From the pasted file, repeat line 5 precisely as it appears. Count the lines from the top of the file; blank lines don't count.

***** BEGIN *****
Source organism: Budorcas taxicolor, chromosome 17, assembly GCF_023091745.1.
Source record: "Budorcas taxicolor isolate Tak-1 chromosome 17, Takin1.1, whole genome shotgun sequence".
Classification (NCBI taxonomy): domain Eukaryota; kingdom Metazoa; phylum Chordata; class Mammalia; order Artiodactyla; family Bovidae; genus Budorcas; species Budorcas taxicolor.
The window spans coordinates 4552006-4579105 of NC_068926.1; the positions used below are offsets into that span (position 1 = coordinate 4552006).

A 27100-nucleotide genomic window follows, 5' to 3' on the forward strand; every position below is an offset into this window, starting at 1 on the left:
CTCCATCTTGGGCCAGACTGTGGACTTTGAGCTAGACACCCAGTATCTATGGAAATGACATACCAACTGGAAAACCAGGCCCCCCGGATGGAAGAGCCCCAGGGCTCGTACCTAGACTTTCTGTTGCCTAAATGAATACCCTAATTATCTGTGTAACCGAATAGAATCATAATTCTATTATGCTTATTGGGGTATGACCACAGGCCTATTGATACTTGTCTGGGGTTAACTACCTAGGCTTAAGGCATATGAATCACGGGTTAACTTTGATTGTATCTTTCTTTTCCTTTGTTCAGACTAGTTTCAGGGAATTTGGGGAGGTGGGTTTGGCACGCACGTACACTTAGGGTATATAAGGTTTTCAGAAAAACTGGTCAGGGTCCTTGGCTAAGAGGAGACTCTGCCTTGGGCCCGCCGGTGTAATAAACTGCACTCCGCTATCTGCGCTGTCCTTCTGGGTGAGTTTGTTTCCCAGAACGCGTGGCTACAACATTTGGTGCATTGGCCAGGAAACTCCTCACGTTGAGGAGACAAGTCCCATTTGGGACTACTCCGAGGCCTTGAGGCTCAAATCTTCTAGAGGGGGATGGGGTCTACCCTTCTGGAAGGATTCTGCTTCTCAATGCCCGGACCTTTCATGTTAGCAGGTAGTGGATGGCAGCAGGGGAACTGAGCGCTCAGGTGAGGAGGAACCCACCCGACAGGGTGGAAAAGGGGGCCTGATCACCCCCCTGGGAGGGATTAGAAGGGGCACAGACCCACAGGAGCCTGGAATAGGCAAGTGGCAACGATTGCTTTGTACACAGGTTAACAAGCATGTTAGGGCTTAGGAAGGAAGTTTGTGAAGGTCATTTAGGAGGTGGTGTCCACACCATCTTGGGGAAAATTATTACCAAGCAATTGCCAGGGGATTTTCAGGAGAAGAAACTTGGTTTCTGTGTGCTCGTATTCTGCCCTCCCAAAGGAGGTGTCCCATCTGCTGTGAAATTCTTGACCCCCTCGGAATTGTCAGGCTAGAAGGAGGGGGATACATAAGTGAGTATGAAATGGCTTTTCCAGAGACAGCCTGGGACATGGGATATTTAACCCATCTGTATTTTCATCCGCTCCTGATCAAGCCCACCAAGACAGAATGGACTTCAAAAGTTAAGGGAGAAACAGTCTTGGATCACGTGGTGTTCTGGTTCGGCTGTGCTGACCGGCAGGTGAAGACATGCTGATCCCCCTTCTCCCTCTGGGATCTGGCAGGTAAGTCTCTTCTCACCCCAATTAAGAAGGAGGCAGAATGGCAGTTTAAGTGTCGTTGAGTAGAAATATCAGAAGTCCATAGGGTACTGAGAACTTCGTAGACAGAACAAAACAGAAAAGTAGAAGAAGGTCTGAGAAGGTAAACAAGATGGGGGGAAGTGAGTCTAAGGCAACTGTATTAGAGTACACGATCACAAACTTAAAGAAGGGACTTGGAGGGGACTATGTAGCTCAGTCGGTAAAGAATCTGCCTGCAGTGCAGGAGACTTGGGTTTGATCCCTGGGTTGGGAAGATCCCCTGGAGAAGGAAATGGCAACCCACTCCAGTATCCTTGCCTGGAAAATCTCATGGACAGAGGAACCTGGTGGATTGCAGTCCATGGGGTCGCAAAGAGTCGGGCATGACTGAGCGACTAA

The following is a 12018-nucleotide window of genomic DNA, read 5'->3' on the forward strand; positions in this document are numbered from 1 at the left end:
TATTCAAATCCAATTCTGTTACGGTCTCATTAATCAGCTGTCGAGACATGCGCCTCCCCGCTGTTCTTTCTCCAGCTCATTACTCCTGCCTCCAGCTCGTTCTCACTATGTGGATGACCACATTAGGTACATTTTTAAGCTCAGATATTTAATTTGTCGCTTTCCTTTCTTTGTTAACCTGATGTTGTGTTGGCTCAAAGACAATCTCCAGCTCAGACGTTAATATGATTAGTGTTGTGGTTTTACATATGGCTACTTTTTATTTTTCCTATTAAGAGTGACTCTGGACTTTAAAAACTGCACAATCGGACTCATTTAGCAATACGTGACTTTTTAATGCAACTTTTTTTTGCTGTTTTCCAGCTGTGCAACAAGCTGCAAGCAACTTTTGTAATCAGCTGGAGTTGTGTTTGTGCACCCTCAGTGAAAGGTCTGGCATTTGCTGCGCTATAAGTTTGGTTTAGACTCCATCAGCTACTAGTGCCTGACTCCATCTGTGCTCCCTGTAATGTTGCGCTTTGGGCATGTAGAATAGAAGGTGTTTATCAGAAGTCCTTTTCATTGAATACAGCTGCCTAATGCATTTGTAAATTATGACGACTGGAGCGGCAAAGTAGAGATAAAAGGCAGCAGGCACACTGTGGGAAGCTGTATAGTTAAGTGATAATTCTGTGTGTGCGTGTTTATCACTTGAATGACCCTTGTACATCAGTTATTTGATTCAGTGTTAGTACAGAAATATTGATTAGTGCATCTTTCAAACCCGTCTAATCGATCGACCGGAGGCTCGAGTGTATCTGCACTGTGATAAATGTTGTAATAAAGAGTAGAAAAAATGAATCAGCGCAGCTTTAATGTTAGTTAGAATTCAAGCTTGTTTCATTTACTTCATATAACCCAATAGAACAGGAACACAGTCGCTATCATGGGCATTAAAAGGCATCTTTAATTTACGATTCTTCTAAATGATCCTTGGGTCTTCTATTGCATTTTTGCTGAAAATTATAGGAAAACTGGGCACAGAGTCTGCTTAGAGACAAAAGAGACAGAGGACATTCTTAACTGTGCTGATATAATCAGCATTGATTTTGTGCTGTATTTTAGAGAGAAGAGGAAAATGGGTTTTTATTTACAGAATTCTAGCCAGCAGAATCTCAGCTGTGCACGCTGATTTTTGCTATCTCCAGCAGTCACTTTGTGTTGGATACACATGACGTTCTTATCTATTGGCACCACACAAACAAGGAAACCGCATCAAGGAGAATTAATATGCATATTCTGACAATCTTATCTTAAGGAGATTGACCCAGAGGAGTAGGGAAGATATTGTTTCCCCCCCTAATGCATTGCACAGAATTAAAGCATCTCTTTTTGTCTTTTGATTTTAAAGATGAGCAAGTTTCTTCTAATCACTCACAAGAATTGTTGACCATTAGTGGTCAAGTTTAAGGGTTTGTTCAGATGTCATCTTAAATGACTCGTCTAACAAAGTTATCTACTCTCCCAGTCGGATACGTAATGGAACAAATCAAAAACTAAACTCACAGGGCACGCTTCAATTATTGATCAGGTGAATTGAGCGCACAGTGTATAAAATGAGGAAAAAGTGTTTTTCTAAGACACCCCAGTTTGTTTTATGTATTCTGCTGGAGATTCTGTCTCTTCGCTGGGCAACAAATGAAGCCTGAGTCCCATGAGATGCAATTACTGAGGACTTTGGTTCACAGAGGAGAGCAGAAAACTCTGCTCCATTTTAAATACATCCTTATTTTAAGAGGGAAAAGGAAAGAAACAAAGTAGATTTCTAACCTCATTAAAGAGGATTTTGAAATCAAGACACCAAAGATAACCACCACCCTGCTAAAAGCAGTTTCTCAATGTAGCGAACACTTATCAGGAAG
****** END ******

A 27100-nucleotide genomic window follows, 5' to 3' on the forward strand; every position below is an offset into this window, starting at 1 on the left: